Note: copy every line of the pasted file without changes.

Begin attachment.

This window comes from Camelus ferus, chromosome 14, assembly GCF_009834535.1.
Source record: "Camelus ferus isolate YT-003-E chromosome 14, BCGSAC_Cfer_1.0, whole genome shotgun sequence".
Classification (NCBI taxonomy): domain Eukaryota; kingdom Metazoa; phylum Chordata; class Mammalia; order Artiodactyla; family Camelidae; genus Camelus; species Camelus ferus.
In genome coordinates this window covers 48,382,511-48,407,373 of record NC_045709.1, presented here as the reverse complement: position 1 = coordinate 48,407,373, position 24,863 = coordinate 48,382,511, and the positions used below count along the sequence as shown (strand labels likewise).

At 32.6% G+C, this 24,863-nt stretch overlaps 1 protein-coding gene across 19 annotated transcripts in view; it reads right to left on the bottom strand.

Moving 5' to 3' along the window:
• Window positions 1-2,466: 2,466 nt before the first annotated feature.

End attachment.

This window comes from Camelus ferus, chromosome 14, assembly GCF_009834535.1.
Source record: "Camelus ferus isolate YT-003-E chromosome 14, BCGSAC_Cfer_1.0, whole genome shotgun sequence".
Classification (NCBI taxonomy): domain Eukaryota; kingdom Metazoa; phylum Chordata; class Mammalia; order Artiodactyla; family Camelidae; genus Camelus; species Camelus ferus.
In genome coordinates this window covers 48,382,511-48,407,373 of record NC_045709.1, presented here as the reverse complement: position 1 = coordinate 48,407,373, position 24,863 = coordinate 48,382,511, and the positions used below count along the sequence as shown (strand labels likewise).

At 32.6% G+C, this 24,863-nt stretch overlaps 1 protein-coding gene across 19 annotated transcripts in view; it reads right to left on the bottom strand.

Moving 5' to 3' along the window:
• Window positions 1-2,466: 2,466 nt before the first annotated feature.